'Stable coins' could hinder efforts to stamp out money laundering

Facebook unveiled Libra in June as part of its push into e-commerce and global payments

Reuters October 18, 2019
Stable coins cut out the need for regulated middlemen and hinder efforts to halt criminal use, says FATF. PHOTO: REUTERS

LONDON: The spread of crypto currencies such as Facebook's Libra could have serious repercussions for worldwide efforts to detect and stamp out money laundering and terror financing, a global watchdog on illicit finance said on Friday.

"Stable coins" - digital currencies typically backed by traditional money - could spark the mass adoption of crypto currencies and peer-to-peer transfers, cutting out the need for regulated middlemen and hindering efforts to halt criminal use, the Financial Action Task Force (FATF) said.

In comments that underscored global unease about the emergence of Libra, the Paris-based FATF said both stable coins and the companies behind them would be subject to global standards on crypto currencies and traditional financial assets.

"If stable coins were to become widespread, it could potentially lead to new risks regarding money laundering and terrorist financing," FATF president Xiangmin Liu told reporters in Paris.

Facebook's Libra currency abandoned by major financial companies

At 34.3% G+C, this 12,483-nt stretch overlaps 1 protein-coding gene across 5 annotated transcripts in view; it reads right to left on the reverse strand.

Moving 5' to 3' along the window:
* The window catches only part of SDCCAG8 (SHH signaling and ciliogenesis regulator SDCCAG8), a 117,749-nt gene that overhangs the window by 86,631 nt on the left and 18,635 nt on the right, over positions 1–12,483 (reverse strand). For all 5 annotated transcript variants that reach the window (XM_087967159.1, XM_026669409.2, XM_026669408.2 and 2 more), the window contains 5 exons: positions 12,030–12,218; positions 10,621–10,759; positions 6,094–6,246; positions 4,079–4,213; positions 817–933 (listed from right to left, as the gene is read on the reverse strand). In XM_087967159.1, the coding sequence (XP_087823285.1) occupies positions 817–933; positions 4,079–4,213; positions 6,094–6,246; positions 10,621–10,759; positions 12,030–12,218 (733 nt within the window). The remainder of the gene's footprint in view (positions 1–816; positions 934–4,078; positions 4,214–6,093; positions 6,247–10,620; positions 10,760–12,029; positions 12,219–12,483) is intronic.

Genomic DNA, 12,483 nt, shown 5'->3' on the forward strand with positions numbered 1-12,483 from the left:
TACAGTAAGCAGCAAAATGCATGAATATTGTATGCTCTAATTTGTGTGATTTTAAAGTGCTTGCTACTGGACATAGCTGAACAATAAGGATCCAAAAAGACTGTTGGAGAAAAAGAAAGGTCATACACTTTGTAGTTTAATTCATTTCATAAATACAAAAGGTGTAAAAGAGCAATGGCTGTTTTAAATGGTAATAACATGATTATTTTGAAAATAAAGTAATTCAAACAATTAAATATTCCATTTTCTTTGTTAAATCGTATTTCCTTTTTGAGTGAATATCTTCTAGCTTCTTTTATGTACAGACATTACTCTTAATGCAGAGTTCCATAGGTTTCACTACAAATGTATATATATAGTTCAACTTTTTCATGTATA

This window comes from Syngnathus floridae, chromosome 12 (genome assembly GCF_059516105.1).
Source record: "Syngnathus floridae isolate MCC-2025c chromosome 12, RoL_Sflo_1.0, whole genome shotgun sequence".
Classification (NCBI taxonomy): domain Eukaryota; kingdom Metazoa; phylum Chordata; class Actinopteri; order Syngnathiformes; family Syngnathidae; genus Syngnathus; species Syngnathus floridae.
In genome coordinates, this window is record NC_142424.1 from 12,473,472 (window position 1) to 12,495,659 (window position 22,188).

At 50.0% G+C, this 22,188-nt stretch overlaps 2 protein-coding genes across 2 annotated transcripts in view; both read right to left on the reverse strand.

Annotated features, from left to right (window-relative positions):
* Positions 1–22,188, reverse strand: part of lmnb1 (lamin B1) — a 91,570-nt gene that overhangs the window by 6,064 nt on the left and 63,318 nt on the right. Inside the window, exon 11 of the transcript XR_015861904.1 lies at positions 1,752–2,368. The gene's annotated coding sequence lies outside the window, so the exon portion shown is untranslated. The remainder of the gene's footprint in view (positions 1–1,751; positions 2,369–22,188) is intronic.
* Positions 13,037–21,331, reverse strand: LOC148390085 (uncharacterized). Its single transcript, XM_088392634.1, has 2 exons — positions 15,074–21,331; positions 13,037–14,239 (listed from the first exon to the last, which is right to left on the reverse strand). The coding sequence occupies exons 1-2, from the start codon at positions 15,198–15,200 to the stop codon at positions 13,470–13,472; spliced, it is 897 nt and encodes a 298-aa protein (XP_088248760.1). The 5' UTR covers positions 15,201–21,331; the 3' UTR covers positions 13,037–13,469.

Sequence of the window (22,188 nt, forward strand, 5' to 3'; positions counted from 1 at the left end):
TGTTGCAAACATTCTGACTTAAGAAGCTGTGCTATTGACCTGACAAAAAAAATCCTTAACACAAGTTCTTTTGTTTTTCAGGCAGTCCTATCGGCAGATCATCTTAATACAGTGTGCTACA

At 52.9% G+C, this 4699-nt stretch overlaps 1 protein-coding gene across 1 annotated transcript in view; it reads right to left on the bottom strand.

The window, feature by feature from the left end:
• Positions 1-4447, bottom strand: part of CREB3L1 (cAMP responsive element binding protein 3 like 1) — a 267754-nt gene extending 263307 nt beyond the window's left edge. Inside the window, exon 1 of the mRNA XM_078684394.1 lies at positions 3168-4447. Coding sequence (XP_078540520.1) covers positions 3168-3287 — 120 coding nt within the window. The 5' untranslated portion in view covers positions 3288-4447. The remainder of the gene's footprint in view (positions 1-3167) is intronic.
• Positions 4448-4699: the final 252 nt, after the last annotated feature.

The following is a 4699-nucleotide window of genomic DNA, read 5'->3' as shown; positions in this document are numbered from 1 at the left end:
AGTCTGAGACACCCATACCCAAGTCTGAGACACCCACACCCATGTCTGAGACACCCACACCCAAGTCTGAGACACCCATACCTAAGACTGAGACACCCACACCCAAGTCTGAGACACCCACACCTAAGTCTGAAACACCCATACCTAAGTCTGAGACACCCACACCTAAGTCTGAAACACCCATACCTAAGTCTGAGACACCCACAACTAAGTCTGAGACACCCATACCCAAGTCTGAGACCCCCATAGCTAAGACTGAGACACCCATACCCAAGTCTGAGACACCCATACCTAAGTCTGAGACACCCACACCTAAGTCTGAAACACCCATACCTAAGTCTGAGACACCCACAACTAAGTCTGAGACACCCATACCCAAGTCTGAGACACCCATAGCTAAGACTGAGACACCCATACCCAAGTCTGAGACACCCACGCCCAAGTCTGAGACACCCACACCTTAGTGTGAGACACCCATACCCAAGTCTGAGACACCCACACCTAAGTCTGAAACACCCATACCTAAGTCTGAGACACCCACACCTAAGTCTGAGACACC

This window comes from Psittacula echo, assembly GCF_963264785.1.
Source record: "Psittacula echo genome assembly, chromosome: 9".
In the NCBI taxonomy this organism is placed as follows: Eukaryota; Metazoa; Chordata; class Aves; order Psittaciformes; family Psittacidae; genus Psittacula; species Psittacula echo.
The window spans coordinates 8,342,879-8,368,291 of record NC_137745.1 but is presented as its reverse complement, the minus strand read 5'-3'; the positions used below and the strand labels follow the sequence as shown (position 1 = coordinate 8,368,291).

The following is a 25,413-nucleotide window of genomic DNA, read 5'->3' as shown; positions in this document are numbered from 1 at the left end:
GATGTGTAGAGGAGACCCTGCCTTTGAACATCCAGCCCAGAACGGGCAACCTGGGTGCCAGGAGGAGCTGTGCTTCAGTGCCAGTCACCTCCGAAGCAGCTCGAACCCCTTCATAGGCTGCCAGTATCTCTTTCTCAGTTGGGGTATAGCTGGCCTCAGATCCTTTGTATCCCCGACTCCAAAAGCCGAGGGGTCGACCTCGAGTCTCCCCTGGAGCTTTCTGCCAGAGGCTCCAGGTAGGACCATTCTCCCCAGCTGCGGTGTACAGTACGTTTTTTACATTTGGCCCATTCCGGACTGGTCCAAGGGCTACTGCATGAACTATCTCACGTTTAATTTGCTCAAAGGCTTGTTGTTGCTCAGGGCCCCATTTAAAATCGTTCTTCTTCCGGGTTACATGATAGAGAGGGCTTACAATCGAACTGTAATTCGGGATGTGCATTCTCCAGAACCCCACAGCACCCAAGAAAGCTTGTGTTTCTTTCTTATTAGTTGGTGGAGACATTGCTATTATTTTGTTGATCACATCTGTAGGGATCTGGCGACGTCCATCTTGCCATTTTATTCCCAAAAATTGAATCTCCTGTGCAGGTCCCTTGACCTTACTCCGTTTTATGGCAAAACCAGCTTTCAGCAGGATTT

"It is our job to ensure the new risks in connection with stable coins will be adequately addressed."

Stable coins are designed to overcome the wild price swings that have rendered bitcoin and other crypto currencies impractical both for commerce and payments and as a store of value.

Facebook unveiled Libra, a stable coin backed by currencies from the dollar to the euro and government debt, in June, as part of its push into e-commerce and global payments.

It says Libra, which would be the highest profile move to drag crypto currencies into mainstream finance and commerce, could boost access to financial services in developing countries and addresses the high costs and lengthy transfer times common in most global payments systems.

But global regulators and politicians have voiced concerns about, due for launch by June 2020.

The Group of Seven wealthy nations said on Thursday stable coins such as Libra should not be allowed to launch until the risks they pose are addressed. When launched on a wide scale, stable coins could threaten the world's monetary system and financial stability, it said.

FATF, a body launched three decades ago, said it would report on stable coins to finance ministers and central bankers from the Group of 20 developed countries next year.


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